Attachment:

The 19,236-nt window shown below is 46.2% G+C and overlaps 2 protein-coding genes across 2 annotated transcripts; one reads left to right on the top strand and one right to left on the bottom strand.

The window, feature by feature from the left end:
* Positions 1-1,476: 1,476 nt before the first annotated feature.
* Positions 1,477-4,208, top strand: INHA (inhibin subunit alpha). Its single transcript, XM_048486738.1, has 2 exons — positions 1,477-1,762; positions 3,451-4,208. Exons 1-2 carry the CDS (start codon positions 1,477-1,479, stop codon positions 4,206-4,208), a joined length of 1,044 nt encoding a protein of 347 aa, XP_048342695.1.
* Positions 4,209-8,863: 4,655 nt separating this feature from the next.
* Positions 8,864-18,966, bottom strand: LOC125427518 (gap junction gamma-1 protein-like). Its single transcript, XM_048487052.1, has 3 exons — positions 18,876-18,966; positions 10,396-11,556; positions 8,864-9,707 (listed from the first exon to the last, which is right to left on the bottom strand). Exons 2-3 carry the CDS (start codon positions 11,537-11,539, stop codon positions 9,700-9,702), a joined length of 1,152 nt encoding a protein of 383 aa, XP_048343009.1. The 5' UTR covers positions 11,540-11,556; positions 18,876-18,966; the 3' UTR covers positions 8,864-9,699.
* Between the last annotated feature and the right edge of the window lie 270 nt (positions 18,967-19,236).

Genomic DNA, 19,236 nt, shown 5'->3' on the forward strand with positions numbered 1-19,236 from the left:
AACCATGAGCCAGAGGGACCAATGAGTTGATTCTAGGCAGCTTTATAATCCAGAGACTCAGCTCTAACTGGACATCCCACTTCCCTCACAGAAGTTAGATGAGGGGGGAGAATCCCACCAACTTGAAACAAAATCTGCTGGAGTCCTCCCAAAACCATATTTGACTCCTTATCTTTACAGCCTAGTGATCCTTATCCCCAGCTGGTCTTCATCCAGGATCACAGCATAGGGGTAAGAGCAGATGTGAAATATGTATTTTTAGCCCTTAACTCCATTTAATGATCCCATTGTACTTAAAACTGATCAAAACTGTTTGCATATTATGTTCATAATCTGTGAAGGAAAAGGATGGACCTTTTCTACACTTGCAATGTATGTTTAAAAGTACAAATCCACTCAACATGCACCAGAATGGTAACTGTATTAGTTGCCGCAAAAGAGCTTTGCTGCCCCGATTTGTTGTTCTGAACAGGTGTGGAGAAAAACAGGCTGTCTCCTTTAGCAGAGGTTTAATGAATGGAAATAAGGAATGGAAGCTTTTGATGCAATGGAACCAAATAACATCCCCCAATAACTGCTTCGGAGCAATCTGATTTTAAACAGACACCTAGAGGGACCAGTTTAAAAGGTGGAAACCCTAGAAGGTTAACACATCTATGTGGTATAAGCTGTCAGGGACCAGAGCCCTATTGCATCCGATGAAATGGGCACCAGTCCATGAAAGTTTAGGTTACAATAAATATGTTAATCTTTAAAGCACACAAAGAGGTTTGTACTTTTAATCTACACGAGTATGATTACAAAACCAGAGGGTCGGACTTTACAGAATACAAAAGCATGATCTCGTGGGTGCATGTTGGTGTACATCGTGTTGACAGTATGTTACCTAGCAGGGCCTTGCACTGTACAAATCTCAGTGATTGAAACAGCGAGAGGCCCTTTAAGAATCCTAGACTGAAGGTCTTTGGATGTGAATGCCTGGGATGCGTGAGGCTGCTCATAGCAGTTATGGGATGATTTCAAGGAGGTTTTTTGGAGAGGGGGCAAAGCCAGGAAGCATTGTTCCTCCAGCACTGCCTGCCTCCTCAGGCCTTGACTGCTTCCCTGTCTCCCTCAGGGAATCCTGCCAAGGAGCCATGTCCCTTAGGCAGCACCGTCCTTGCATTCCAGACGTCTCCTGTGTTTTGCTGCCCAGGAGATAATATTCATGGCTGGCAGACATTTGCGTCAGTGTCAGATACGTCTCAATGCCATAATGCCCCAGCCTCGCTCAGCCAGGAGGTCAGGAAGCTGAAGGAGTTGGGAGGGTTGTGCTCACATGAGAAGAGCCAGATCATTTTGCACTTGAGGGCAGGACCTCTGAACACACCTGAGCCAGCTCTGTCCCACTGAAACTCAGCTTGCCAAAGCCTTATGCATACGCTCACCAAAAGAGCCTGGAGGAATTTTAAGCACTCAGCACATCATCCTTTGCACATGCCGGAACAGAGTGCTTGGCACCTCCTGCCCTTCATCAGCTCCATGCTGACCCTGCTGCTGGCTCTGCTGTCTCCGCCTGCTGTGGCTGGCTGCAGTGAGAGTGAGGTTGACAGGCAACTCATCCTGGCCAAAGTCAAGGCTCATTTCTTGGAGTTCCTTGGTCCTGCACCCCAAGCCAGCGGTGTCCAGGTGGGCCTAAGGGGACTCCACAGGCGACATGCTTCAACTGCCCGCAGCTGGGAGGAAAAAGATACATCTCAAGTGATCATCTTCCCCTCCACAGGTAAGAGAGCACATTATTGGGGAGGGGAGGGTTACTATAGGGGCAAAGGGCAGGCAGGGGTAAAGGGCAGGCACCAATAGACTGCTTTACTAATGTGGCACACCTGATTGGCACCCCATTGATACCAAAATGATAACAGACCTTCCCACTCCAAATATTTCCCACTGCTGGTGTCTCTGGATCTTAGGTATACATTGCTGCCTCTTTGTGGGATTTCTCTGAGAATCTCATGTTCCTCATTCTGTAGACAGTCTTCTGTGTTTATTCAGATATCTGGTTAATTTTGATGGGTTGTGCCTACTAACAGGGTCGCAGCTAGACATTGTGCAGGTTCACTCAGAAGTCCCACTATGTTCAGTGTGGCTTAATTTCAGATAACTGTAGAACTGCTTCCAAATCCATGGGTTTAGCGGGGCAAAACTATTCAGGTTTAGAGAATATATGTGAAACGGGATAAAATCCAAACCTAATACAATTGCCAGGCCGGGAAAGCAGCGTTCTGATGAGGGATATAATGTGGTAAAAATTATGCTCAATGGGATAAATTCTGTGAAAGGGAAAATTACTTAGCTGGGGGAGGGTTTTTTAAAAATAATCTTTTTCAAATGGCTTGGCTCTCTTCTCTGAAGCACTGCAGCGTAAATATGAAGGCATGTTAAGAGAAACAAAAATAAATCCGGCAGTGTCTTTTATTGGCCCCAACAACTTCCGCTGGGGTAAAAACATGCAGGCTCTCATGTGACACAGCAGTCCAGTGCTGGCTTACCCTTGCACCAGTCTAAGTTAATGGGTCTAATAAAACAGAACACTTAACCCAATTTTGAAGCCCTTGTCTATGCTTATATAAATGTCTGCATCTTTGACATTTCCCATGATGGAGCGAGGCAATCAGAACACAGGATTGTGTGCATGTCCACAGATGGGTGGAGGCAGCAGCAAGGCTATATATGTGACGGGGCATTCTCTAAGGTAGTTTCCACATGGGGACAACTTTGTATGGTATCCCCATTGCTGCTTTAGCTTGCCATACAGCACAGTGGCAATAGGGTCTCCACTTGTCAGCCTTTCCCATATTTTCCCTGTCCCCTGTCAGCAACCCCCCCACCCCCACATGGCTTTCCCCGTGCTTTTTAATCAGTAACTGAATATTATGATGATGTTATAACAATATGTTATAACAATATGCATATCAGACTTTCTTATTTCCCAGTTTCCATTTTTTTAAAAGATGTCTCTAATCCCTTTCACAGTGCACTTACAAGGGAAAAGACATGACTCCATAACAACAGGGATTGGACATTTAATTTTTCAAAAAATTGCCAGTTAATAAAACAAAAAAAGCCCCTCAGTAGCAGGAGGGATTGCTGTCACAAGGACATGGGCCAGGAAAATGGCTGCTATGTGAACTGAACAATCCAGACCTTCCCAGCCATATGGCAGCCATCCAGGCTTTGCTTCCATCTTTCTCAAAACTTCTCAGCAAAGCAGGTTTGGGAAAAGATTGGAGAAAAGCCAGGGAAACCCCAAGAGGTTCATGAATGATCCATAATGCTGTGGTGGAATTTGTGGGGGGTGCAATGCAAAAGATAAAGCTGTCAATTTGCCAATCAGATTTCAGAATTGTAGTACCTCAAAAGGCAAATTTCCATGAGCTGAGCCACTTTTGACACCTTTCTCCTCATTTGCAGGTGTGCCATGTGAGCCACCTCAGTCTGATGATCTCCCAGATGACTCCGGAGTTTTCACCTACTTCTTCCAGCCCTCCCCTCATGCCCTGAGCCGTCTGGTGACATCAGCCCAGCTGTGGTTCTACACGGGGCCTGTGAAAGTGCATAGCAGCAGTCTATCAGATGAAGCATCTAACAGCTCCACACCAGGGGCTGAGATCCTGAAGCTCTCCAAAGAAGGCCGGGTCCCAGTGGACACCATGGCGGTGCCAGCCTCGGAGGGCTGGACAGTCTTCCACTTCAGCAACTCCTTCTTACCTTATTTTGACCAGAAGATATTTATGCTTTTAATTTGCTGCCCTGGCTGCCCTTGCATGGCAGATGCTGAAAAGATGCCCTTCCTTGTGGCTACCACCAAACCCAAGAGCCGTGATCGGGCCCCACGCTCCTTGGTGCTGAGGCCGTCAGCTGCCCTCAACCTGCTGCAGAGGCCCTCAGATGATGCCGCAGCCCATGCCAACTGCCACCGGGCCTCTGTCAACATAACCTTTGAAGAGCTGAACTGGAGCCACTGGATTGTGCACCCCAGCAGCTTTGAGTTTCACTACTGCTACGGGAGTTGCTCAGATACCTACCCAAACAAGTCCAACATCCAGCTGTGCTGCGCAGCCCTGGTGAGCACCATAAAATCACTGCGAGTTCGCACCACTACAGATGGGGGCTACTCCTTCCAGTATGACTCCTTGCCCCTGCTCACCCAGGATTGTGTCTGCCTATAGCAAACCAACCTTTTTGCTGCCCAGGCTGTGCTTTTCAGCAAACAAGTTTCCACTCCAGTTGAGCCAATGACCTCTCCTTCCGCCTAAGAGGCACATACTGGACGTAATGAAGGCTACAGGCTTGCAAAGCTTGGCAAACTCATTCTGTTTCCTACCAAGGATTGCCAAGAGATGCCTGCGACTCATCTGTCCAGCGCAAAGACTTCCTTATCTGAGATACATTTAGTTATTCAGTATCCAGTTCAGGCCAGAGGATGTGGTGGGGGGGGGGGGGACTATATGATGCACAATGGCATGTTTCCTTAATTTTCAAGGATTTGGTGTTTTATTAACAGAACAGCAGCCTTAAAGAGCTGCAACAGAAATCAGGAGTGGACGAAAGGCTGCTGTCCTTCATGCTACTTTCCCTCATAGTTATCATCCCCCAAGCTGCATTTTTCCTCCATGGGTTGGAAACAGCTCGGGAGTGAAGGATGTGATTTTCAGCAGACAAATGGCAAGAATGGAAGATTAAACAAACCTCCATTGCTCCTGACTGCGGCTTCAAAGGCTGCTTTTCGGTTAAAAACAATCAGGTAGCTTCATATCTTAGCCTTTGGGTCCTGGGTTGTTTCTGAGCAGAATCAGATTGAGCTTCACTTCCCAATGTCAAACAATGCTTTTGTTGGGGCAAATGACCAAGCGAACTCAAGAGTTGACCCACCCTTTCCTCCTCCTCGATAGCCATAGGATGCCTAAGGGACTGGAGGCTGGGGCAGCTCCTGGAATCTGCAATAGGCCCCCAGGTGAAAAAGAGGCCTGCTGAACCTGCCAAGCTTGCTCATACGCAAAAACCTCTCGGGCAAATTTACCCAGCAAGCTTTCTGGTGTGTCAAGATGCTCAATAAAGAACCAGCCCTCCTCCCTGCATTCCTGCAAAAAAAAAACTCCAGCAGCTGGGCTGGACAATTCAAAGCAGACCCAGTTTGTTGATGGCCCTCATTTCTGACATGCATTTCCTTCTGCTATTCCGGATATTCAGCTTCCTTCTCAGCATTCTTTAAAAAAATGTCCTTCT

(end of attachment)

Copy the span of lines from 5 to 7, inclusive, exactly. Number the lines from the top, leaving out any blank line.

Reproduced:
* Positions 4,209-8,863: 4,655 nt separating this feature from the next.
* Positions 8,864-18,966, bottom strand: LOC125427518 (gap junction gamma-1 protein-like). Its single transcript, XM_048487052.1, has 3 exons — positions 18,876-18,966; positions 10,396-11,556; positions 8,864-9,707 (listed from the first exon to the last, which is right to left on the bottom strand). Exons 2-3 carry the CDS (start codon positions 11,537-11,539, stop codon positions 9,700-9,702), a joined length of 1,152 nt encoding a protein of 383 aa, XP_048343009.1. The 5' UTR covers positions 11,540-11,556; positions 18,876-18,966; the 3' UTR covers positions 8,864-9,699.
* Between the last annotated feature and the right edge of the window lie 270 nt (positions 18,967-19,236).